When it comes to selling anything online you need to have a great sales page or landing page to move your product.
Test a video version
Video can boost conversions – and long form sales pages are no exception here.
While video-only sales pages can be successful at times, in most cases video should be supplemental to text. Most people will NOT watch the video (but the most interested people might), so the text content should be created with this in mind.
We recently tested 2 “text-only” vs “video+text” long form pages against each other.
In the first test, sales pages were identical except for one thing – one had an image above the fold (left) and the other had a video (right):
Result: video version drove 46% more sales.
The second test was similar – everything the same except for the above the fold area.
Result: The version with the video got 25% more sales. (And hard to believe, but auto-play converted 13% better here than “click to play”).
Don’t leave the page
Sometimes you have additional information that’s useful to some, but not all readers. On “regular” websites you could just link to a deeper page, but on minisites you can’t — or shouldn’t. So here’s what you do instead.
In this example, a minisite is used for an one-page FAQ. When you click on a question, it expands to show the answer. This design helps you make the page shorter and also makes it easier to find the question and answer readers might be looking for.
Open info in a lightbox
You can “hide” information behind a click, but instead of navigating away, open it in a lightbox:
Use Sidecar or similar
Digital Telepathy developed this nifty tool they called Sidecar. You can toggle information boxes making each box appear and disappear from the side of the page.
Great visual design matters – a lot
Oh where do I start. Design is half the marketing and sales battle. Great design is about building trust and guiding the reader along. It’s about bringing out the important information and minimizing the secondary.
If your site looks like crap, the perception of your product is also crap. Look at the 3 examples I brought out at the very top. Is there anyone on the planet who sees those pages and says “yeah, these look like trustworthy sites”? Don’t think so.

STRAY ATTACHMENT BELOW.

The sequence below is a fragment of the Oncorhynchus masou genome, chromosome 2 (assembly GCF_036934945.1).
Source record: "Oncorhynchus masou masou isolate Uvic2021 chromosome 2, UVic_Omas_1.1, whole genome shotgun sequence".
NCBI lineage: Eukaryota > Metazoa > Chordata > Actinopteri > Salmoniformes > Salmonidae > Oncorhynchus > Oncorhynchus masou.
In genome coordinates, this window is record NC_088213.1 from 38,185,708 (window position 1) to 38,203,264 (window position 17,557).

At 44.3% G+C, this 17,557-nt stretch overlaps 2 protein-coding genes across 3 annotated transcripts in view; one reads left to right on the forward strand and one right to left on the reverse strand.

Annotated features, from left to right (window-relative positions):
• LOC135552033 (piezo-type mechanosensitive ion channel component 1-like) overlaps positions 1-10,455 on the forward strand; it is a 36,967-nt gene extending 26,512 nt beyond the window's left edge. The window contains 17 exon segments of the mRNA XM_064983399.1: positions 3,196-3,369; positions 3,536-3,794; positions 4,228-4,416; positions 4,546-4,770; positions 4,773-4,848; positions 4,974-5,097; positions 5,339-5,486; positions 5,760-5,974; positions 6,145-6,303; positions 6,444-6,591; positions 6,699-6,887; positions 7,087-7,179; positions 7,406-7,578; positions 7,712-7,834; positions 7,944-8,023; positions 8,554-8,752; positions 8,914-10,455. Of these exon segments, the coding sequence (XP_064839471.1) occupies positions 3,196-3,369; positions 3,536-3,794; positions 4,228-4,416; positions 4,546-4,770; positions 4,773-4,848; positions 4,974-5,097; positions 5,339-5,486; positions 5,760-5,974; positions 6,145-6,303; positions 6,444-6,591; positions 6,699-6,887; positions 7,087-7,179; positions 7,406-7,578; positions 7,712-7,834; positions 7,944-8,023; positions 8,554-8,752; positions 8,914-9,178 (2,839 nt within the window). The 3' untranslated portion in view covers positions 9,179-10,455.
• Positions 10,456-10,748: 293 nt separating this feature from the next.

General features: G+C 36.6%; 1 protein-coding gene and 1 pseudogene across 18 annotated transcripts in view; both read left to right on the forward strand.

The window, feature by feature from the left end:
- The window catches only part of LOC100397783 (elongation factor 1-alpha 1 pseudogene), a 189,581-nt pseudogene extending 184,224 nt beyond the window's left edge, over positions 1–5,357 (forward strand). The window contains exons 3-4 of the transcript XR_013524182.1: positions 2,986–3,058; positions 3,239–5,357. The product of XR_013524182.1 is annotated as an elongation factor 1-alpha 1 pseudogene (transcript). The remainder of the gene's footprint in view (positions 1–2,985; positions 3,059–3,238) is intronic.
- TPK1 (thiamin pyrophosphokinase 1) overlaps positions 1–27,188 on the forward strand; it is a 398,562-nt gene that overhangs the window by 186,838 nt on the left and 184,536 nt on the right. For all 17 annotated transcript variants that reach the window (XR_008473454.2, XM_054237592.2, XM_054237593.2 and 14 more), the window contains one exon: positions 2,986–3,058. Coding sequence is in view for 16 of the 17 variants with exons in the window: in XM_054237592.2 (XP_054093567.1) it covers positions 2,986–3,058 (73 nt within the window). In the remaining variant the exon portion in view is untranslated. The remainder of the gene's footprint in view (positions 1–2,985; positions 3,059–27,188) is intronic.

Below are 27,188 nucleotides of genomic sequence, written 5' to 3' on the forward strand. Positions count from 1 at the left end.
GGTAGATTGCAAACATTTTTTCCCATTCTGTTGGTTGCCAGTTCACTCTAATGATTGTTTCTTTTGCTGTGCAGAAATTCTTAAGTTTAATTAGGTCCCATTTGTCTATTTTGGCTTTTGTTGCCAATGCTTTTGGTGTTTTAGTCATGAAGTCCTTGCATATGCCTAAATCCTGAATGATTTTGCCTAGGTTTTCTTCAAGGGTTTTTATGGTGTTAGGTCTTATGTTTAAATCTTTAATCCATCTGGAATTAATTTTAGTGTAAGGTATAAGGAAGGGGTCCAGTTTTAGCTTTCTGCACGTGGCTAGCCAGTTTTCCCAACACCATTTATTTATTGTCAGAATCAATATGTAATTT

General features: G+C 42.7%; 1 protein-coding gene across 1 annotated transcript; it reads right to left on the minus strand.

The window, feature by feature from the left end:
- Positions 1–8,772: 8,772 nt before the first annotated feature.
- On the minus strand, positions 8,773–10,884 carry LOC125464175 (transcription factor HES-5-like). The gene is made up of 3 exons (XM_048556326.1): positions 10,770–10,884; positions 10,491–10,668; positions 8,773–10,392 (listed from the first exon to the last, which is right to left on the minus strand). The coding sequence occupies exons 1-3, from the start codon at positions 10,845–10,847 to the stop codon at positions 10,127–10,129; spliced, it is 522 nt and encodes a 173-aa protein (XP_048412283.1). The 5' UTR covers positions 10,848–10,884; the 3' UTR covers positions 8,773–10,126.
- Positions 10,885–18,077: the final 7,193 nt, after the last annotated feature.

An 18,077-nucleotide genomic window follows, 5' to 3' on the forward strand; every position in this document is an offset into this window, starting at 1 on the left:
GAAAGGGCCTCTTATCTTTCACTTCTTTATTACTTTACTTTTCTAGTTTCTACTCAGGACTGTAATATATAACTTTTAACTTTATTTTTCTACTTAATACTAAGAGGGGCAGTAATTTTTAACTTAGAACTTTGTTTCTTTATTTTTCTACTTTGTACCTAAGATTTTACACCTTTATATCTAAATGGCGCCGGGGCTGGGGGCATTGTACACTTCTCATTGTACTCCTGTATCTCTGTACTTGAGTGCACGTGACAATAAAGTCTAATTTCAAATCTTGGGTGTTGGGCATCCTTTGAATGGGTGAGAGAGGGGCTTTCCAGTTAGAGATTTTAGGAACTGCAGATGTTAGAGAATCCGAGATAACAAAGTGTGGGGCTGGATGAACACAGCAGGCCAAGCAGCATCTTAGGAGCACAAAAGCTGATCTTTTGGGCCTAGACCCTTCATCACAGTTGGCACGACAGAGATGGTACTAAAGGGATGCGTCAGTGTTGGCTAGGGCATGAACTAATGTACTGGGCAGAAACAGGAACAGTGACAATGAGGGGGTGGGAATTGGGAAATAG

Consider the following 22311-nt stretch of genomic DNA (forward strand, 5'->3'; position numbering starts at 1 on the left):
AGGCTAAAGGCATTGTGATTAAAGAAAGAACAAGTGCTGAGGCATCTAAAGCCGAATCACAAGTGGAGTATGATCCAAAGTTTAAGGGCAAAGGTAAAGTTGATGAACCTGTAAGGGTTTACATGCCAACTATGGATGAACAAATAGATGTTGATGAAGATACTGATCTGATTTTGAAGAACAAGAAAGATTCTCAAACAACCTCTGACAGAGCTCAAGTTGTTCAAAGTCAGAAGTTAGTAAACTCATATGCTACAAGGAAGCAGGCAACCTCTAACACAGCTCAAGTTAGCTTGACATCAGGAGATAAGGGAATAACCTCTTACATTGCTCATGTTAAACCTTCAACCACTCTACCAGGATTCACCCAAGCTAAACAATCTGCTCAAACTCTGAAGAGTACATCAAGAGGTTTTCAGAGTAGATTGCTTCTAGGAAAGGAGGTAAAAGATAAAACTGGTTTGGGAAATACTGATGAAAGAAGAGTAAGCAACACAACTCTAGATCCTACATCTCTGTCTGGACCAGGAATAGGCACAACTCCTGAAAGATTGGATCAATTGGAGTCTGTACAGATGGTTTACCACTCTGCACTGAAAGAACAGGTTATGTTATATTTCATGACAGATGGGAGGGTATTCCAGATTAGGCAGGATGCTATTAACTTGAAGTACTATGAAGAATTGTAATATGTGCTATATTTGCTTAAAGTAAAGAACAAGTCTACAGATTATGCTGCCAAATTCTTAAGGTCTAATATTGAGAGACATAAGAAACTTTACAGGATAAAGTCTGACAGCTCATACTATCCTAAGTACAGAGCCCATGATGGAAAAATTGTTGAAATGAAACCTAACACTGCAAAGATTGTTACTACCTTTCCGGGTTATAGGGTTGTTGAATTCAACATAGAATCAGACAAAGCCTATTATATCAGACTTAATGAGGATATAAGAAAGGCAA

Many people have the wrong idea that good design is about bells and whistles and flash videos. Not true at all. Great conversion optimized design serves only one goal – getting people to buy. Any part of the design that does not support this goal has to be changed or removed.
I’ve seen blog posts touting the idea that ‘ugly websites convert better’. In every case where this was claimed and where the “good design” version was actually shown, the good design sucked ass. Here’s a screenshot from a forum thread:
The thread starter did not post the pages for comparison, so a part of me thinks this is all made up, BUT – let’s look at what’s being said here. “Professional looking”, “a lot of cute images, graphics… the works”. Oh my god. Perhaps we should be thankful that he didn’t post the screenshots. I can only imagine the crap.
It looks like the reason some people think ugly sites convert better it because they think sites full of business porn and image sliders are what “good design” is. They just don’t know what good design looks like.
So let’s look at some of the arguments made for ‘ugly’ design and against ‘good’ design.
#1: “If your website looks BMW-fancy your visitor is going to assume BMW-pricing.” Give me a break. They can SEE the actual pricing. If BMWs came with Suzuki pricing, everyone would drive one. So if your site looks like BMW, but the product costs like Isuzu, you’ve got a winner. Also, iPads are still the best-selling tablets around. Ever seen their site (and the price tag)?
#2: “Trust – Nobody likes advertising. “. Yes, trust is uber important. But it’s the other way around. Great design builds trust - crappy design kills it. The connection between great design and advertisers is stupid.